We sorted through crates and made piles. There was a sewing machine, an electric fire log, and a large blue cooler. We found wooden swords that prompted reminiscing and Macbeth’s severed head brought laughter. We carried sheet after sheet of painted flats and platforms on wheels and frames for risers to the U-Haul truck. The items Andrea chose to keep were practical and small. Props and fabric were selected to be donated to high school theater departments and local acting troupes and I offered to dispose of whatever was left. The decision was made to move it all to our house to be stacked up behind our construction shop. I now own the remainder of those summers. Maybe I was just offering my friend a solution. Maybe I just wasn’t ready to let that stuff go.
Monday was Valentine’s Day, and as I traveled down U.S. 40 to pay a visit to our insurance agent, I saw evidence of the commercial nature of this bright holiday. In the parking lot of a florist shop, across from a large shopping center, I saw a man-sized, hot pink gorilla. Against the backdrop of the florist’s neon “open” sign, the pink gorilla man kicked his heels. He danced a little “stir the pot”, and waved his arms at passing cars to, “come on in.” I’m not really sure what a dancing gorilla has to do with Valentine’s Day, but the parking lot was full so it appeared to be working.
Along the way, I saw shops with flowers arranged to form giant red and pink hearts in windows and vans on exit ramps with 5-gallon buckets of flowers for the lover who can’t quite commit to parking the car and walking in. There were chocolate shops, their windows filled with red foil wrapped cardboard hearts and sandwich boards adorned with heart-shaped Mylar balloons announcing the best deal around on a dozen roses.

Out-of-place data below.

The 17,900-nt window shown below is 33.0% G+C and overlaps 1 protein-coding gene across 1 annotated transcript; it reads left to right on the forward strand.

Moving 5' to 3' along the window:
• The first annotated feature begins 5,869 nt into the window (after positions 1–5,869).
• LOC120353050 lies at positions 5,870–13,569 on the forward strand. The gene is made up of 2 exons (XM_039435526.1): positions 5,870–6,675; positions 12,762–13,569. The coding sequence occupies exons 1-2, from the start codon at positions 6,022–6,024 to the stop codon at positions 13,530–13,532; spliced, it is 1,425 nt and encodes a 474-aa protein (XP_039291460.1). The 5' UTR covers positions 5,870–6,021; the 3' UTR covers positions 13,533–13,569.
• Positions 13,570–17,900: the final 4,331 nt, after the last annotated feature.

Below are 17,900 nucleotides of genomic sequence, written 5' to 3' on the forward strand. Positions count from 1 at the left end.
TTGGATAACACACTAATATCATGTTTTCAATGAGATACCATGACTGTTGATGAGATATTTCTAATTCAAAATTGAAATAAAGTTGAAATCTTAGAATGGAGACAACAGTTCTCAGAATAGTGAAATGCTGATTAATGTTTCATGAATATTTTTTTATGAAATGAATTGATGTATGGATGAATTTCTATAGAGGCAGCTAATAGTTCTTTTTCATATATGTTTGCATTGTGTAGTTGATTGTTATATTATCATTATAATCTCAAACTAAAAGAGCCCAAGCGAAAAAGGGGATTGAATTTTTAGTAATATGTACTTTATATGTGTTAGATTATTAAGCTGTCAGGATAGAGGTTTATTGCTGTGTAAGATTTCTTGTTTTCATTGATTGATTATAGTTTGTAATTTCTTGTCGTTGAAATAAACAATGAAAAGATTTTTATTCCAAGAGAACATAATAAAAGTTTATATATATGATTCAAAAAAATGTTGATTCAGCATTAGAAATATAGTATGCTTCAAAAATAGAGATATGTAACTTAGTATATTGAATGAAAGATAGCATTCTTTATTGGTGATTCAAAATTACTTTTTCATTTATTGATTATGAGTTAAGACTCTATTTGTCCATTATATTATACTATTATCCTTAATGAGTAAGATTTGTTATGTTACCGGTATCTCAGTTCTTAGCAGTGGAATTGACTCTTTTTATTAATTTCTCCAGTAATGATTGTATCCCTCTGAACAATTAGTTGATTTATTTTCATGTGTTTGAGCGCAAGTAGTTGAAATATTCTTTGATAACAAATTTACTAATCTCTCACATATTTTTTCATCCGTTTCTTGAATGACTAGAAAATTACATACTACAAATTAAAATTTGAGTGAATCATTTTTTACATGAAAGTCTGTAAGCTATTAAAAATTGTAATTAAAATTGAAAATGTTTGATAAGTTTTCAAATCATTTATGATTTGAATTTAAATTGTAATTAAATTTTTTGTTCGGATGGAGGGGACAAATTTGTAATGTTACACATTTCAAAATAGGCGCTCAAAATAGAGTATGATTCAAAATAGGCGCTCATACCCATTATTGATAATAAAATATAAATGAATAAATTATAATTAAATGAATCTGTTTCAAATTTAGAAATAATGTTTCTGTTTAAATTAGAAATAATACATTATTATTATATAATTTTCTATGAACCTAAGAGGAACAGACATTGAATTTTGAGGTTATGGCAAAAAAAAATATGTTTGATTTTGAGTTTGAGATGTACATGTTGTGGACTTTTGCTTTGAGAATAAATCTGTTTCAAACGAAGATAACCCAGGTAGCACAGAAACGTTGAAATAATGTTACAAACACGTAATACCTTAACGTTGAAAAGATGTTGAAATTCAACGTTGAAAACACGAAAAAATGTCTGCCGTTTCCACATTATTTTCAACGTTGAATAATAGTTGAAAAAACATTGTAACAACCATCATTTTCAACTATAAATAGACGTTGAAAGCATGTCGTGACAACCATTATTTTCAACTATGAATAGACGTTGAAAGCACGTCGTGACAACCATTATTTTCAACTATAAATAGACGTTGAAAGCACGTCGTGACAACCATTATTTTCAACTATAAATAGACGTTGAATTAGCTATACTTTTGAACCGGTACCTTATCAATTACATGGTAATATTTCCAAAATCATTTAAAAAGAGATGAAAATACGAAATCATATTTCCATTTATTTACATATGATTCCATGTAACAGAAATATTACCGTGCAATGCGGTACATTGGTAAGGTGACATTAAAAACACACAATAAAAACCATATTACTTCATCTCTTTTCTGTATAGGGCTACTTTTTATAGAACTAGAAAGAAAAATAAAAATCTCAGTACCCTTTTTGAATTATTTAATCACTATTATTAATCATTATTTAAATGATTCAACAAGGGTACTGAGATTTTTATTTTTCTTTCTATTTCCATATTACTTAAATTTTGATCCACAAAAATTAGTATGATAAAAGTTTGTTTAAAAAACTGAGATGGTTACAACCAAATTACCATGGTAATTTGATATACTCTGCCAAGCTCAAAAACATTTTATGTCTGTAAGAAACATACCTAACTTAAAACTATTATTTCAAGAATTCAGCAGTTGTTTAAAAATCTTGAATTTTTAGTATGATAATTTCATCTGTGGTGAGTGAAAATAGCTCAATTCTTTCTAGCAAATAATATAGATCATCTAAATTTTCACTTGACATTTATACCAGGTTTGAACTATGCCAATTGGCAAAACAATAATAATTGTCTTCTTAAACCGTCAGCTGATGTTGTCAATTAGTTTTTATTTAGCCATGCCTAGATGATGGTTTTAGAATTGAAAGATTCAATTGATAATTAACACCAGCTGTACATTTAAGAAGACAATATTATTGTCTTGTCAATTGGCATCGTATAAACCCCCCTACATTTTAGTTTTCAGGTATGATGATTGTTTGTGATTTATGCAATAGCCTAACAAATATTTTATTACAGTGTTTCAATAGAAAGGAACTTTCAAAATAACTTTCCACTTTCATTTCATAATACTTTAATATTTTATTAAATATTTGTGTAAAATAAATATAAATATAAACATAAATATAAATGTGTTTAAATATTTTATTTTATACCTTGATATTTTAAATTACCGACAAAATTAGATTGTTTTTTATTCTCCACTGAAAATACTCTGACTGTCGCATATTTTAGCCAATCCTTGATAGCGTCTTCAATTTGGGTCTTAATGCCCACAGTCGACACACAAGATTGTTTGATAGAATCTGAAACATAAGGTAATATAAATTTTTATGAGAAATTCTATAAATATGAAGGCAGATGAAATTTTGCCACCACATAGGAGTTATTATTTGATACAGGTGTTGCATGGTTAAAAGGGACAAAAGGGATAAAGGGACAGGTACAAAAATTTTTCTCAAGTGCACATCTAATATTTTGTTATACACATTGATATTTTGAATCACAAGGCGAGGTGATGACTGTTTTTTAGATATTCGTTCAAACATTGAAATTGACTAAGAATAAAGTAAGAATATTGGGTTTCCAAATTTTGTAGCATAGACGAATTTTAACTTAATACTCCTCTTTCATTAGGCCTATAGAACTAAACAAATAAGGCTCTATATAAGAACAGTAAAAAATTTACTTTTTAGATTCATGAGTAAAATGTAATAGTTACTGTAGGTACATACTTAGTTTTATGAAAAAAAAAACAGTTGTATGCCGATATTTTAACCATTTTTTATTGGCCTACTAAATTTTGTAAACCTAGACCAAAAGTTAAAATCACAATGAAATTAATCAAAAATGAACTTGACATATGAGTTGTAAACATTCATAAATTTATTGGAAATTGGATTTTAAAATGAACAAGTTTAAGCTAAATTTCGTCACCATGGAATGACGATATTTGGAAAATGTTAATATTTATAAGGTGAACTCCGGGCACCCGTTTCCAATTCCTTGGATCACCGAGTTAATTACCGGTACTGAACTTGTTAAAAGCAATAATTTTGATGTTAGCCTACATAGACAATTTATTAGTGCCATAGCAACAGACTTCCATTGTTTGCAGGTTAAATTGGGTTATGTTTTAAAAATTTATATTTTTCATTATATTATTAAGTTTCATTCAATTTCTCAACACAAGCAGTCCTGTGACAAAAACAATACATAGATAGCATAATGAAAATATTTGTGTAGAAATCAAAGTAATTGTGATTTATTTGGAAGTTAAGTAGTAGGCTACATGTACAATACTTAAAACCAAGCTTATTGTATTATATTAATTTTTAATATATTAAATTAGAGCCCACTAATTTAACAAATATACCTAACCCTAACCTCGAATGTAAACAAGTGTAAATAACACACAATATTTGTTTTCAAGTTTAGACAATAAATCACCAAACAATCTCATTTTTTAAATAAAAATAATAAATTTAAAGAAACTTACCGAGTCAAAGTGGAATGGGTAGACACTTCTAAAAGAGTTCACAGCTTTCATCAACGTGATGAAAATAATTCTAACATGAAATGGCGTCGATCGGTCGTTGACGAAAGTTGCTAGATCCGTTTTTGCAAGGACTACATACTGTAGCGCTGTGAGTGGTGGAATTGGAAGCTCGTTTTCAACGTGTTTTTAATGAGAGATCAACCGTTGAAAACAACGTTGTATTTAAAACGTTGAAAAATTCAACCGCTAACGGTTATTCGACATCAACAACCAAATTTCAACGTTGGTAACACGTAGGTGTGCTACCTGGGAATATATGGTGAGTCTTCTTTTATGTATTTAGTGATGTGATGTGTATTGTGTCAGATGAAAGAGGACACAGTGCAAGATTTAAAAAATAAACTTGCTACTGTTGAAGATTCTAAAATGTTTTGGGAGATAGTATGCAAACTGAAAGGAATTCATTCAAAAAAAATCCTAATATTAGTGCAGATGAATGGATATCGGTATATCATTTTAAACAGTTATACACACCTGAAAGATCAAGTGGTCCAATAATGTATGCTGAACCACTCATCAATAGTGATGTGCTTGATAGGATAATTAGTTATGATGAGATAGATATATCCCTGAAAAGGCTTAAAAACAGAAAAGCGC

The over-the-top ridiculous competition to get people to spend some cash on one day out of the year made me giggle and the gorilla made me laugh out loud. But, one sight that day made my heart swell.
In a neighborhood that had seen better days; the clapboard buildings in need of paint and curbs still wearing weeds from last fall, I saw a young man, probably a teen. He wore his hair shaved close to his head and jeans three sizes too big, belted mid-thigh. He had the hood of his over sized sweatshirt pulled over his head, but I could still see the firm set of his jaw as he walked down the street. He had just left a florist shop with a large bundle of red roses wrapped in Valentine red tissue paper. He carried the bundle in one hand, held out from his body as if it might burst into flames any moment. Carrying flowers, it appears, didn’t fit his Eminem emulating image.
A crazy day of commercialism inspired this guy to step way outside his comfort zone and into a flower shop. I hope he was on a personal mission that day, taking that bundle to someone he loves. I like to imagine that the tough-looking young man I saw along US 40 on Valentine’s Day has a tender place in his heart.
I’ve managed to write every morning for about two weeks now. Today, I am just not feeling it. I think it’s partly because I have to be out of the house early this morning and partly because I’m in a bummed out state of mind.
Today in The Daily Writer, Fred encourages us to write out of love. Most of my writing comes from a place of love because I write personal essays inspired by memories. Fred talks about taking it a step further and using our writing to reach out and take part in the world. His challenge is to come up with a project about a topic close to our hearts and write in a way that will convey our love to the reader. His assignment is a call to action to take a stand about something from our community, country or world and write it down out of love.
Shortly after the 2008 Presidential Election, I wrote about my feelings. I think it’s time to find that essay and edit it with this assignment in mind.